The woman sitting in the airport that night was completely unassuming and nondescript; there was nothing about her that stood out or promoted itself in any way. In fact, I scarcely noticed her as I carefully arranged my small bags on the floor and took my seat beside her. The airport was crowded and I was exhausted after the first leg of a long flight from Hawaii to Dallas. My husband and I had traveled to the beautiful island a week earlier to celebrate our wedding anniversary. While I was completely worn from nearly half a day in the air, my mind was still replaying images of the breathtaking scenery we left in Hawaii and the wonderful time we had.
As we sat at the gate waiting for our connecting flight, I took note, as is my usual habit, of the many people moving about the expansive airport. I am, and have always been, a people-watcher. I pay attention to facial expressions, mannerisms, body language, and often wonder to myself, Where is he going? What is her story?
Everyone, I learned that day, has a story.
Several minutes passed and I had almost completely immersed myself in the bustling activity and goings-on around me. I spoke a casual word or two to my husband every few moments, but was otherwise silent as we waited. Then something happened that altered the shape of my entire experience that day.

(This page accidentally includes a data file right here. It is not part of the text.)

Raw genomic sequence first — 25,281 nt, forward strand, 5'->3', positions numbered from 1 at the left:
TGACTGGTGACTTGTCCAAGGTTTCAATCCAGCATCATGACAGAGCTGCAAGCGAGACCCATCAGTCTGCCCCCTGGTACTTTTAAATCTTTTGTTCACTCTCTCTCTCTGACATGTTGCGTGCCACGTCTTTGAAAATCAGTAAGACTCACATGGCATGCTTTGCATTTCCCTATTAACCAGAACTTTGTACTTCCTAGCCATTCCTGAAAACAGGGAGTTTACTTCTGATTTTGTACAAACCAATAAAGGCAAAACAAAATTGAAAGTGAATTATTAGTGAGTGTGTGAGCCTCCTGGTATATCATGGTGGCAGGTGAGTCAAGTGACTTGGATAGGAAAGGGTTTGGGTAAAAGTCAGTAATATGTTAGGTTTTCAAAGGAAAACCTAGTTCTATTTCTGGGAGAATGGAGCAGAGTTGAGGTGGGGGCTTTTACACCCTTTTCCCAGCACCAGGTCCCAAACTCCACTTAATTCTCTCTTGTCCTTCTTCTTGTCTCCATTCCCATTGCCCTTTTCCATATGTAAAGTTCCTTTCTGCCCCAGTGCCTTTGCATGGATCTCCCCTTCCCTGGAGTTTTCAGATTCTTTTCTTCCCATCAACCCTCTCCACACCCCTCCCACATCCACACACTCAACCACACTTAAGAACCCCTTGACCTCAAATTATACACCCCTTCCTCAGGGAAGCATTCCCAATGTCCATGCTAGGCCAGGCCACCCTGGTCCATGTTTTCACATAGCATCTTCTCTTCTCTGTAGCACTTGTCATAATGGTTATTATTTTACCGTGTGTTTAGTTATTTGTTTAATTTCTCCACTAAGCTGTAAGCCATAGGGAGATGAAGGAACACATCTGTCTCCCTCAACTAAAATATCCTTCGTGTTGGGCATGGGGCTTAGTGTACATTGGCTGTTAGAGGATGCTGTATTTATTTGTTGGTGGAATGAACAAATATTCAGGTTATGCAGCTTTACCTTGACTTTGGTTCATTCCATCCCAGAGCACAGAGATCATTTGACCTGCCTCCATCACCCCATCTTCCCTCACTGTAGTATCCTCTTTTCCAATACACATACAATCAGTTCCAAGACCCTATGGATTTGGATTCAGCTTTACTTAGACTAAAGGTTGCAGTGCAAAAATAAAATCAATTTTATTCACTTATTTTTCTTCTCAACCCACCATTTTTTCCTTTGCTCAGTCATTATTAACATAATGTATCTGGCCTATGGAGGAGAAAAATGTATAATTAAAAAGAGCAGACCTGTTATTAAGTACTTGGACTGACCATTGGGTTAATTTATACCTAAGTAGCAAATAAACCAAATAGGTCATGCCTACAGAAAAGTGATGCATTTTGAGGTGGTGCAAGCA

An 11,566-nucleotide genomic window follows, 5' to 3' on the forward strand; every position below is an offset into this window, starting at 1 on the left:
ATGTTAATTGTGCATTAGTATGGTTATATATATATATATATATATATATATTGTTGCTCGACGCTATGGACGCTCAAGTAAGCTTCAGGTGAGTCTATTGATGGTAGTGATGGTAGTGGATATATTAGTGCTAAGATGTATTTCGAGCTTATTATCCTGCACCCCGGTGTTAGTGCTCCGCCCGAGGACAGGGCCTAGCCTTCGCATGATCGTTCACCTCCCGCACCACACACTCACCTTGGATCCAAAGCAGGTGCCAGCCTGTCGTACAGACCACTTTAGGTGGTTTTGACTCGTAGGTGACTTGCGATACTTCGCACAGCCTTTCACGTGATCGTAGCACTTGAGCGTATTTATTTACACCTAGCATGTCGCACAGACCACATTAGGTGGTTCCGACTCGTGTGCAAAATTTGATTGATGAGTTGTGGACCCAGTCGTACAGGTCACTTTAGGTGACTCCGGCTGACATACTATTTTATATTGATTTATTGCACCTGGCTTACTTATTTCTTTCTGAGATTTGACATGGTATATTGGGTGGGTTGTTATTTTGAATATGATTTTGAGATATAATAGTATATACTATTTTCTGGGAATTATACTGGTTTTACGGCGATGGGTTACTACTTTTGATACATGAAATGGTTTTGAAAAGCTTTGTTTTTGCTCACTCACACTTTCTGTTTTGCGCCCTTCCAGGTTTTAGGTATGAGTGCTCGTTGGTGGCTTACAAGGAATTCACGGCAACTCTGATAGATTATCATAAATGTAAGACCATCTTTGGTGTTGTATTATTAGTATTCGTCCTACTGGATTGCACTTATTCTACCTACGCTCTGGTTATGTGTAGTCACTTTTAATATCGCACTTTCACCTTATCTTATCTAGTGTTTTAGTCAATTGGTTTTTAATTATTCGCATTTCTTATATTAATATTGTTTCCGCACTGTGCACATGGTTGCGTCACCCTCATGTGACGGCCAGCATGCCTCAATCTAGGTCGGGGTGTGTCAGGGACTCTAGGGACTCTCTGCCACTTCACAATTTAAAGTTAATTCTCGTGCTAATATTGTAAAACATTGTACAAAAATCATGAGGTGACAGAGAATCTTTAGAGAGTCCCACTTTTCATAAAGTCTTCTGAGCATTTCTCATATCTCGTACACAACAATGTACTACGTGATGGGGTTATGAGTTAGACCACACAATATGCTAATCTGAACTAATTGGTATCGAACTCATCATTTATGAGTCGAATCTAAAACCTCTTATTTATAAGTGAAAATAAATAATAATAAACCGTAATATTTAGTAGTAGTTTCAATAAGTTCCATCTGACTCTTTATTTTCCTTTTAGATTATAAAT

The woman, the unassuming and nondescript woman sitting right next to me, announced suddenly and to no one in particular, “I buried my son today.”
Her words, quickly jarring me back to the reality I had momentarily escaped, took my breath away and I don’t know what I found more striking: her statement and the abruptness with which she made it, or the sobering pain I felt as memories of my own son’s death flooded my consciousness. In either case, this woman, this stranger who now seemed so familiar, had my undivided attention.
I turned to face her and my eyes met her tears as they fell aimlessly down her cheeks. As I placed my arms around her to offer what comfort I could, she explained that her twenty-one-year-old son died suddenly and she was traveling back home after the funeral. She handed me a tear-stained program from the service and I glanced at the handsome young man’s picture, not wanting to take my eyes off of his mother.
He heals the brokenhearted and binds up their wounds. (Psalm 147:3)
We talked for what seemed like hours, but I know it was no more than 45 minutes. In our short time together, she shared with me the circumstances surrounding her son’s untimely death and I encouraged her with my own testimony. I assured her that if she would give her grief to the Lord, He and He alone could heal her heart.
I am sure of this because He did it for me. I miss my son terribly — every day — but the Lord has given me “the peace of God, which surpasses all understanding” and I know we will meet again.
As women, we are often brought together as strangers who become friends, united by a single tie that binds us. Whatever that tie, that universal theme that initiates us into a sometimes unfortunate sorority, we are friends, and we are sisters in Christ.
Everyone has a story and God can uniquely position us to add to that story’s narrative in a positive way that glorifies Him. I’m so thankful that the Lord used me that night when He sat me down next to the stranger who seemed like a friend. She was an unassuming, nondescript woman in the airport and I know her story so well.